Infochemistry: Information Processing at the Nanoscale
Infochemistry: Information Processing at the Nanoscale, defines a new field of science, and describes the processes, systems and devices at the interface between chemistry and information sciences. The book is devoted to the application of molecular species and nanostructures to advanced information processing. It includes the design and synthesis of suitable materials and nanostructures, their characterization, and finally applications of molecular species and nanostructures for information storage and processing purposes.
Divided into twelve chapters; the first three chapters serve as an introduction to the basic concepts of digital information processing, its development, limitations and finally introduces some alternative concepts for prospective technologies. Chapters four and five discuss traditional low-dimensional metals and semiconductors and carbon nanostructures respectively, while further chapters discuss Photoelectrochemical photocurrent switching and related phenomena and self-organization and self-assembly. Chapters eight, nine and ten discuss information processing at the molecular level, and eleven describes information processing in natural systems. The book concludes with a discussion of the future prospects for the field.
Further topics: traditional electronic device development is rapidly approaching a limit, so molecular scale information processing is critical in order to meet increasing demand for high computational power. Characterizes chemical systems not according to their chemical nature, but according to their role as prospective information technology elements. Covers the application of molecular species and nanostructures as molecular scale logic gates, switches, memories, and complex computing devices.
Bioinorganic photochemistry is a rapidly evolving field integrating inorganic photochemistry with biological, medical and environmental sciences. The interactions of light with inorganic species in natural systems, and the applications in artificial systems of medical or environmental importance, form the basis of this challenging inter-disciplinary research area.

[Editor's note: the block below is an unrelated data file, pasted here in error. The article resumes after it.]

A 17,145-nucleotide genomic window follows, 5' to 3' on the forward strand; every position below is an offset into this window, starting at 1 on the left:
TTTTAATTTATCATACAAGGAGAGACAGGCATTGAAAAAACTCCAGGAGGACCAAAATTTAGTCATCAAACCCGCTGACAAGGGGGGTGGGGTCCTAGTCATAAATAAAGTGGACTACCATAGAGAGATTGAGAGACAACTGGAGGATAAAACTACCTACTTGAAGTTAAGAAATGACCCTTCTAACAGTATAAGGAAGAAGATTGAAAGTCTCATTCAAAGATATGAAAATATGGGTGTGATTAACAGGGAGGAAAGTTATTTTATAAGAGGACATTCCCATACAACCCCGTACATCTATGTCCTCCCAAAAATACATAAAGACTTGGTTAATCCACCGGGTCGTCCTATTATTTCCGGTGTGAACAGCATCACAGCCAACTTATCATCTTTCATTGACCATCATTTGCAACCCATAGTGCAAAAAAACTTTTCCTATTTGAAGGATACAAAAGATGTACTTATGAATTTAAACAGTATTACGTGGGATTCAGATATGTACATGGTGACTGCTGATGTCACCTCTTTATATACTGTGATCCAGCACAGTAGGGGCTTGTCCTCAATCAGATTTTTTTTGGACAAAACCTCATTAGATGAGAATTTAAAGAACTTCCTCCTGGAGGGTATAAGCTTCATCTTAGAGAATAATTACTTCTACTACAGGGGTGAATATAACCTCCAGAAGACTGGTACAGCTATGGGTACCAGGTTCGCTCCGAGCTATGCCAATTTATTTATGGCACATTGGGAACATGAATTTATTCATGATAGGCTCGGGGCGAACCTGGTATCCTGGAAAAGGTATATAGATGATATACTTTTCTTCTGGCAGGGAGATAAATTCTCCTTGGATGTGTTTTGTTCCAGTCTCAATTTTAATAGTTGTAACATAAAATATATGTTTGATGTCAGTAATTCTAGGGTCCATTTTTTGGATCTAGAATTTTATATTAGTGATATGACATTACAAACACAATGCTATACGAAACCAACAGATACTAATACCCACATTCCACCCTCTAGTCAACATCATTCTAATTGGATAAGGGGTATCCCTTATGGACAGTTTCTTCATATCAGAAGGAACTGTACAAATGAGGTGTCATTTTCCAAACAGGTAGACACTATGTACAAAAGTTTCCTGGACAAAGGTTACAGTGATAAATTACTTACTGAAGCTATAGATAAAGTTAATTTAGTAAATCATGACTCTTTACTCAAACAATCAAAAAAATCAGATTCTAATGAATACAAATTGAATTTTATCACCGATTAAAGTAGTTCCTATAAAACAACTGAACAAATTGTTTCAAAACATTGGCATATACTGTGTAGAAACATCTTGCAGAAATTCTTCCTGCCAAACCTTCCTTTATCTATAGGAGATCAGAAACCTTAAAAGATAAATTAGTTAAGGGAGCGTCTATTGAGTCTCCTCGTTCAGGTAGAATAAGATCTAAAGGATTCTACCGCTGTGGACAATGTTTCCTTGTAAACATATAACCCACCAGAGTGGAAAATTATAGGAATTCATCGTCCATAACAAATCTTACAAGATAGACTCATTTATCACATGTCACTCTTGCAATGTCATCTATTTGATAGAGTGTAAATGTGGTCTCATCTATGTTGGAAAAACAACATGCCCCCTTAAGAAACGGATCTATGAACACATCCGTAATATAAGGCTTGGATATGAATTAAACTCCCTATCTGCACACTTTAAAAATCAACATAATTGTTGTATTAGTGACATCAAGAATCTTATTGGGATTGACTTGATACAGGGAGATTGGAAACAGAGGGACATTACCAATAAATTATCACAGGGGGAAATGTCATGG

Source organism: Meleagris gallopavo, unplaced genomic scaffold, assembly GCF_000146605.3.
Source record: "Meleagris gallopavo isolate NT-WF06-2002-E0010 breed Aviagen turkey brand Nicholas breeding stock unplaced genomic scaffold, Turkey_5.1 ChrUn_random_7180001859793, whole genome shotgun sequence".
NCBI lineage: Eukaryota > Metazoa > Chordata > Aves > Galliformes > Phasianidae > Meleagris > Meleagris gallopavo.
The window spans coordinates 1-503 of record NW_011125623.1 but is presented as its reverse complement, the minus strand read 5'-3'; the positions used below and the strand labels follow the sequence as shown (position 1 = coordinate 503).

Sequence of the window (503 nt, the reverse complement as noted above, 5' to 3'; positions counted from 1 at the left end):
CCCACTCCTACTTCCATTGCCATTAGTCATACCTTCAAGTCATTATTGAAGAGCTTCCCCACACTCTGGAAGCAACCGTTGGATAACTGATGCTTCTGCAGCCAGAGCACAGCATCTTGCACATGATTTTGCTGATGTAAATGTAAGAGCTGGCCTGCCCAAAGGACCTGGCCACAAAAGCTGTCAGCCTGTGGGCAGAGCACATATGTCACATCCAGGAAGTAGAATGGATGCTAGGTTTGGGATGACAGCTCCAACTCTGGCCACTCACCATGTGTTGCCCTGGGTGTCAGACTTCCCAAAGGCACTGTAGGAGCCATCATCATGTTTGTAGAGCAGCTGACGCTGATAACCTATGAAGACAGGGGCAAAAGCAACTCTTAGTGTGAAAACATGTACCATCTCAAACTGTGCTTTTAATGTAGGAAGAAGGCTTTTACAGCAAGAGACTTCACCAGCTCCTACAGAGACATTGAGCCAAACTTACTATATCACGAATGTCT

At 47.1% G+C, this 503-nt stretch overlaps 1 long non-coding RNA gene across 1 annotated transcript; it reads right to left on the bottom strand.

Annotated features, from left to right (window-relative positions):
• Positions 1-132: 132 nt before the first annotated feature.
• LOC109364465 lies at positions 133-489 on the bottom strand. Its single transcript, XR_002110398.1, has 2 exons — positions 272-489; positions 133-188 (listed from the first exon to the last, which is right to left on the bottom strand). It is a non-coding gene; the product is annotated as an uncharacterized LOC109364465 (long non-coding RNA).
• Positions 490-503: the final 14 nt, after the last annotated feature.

Bioinorganic Photochemistry provides a comprehensive overview of the concepts and reactions fundamental to the field, illustrating important applications in biological, medical and environmental sciences. Topics covered include:
- Cosmic and environmental photochemistry
- Photochemistry of biologically relevant nanoassemblies
- Molecular aspects of photosynthesis
- Photoinduced electron transfer in biosystems
- Modern therapeutic strategies in photomedicine
The book concludes with an outlook for the future of environmental protection, discussing emerging techniques in the field of pollution abatement, and the potential for bioinorganic photochemistry as a pathway to developing cheap, environmentally friendly sources of energy.
Written as an authoritative guide for researchers involved in the development of bioinorganic photochemical processes, Bioinorganic Photochemistry is also accessible to scientists new to the field, and will be a key reference source for advanced courses in inorganic, and bioinorganic chemistry.
Supramolecular Chemistry and Advanced Materials
Material science offers more and more advanced materials for various types of applications – from “simple” multifunctional coatings, paints and layers through analytic, environmental and medical purposes to nanoscaled sophisticated optoelectronic devices. A broad variety of organic and inorganic building blocks enables design and engineering of nanomaterials with desired properties. Tuning of spectral, magnetic, electronic and other features requires a basic knowledge on the intrinsic properties of the supramolecular system and its subunits.
Especially challenging are novel materials for advanced optoelectronic applications: luminescent materials for OLEDS, nanostructured semiconductors for photovoltaic applications, optoelectronic molecular switches and others. Synthetic flexibility of supramolecular chemistry serves a ‘bottom-up’ pathways to organized nanosystems of desired optical and electronic properties. A specials session will devoted exclusively to advanced inorganic, hybrid and organic materials for (opto)electronic applications.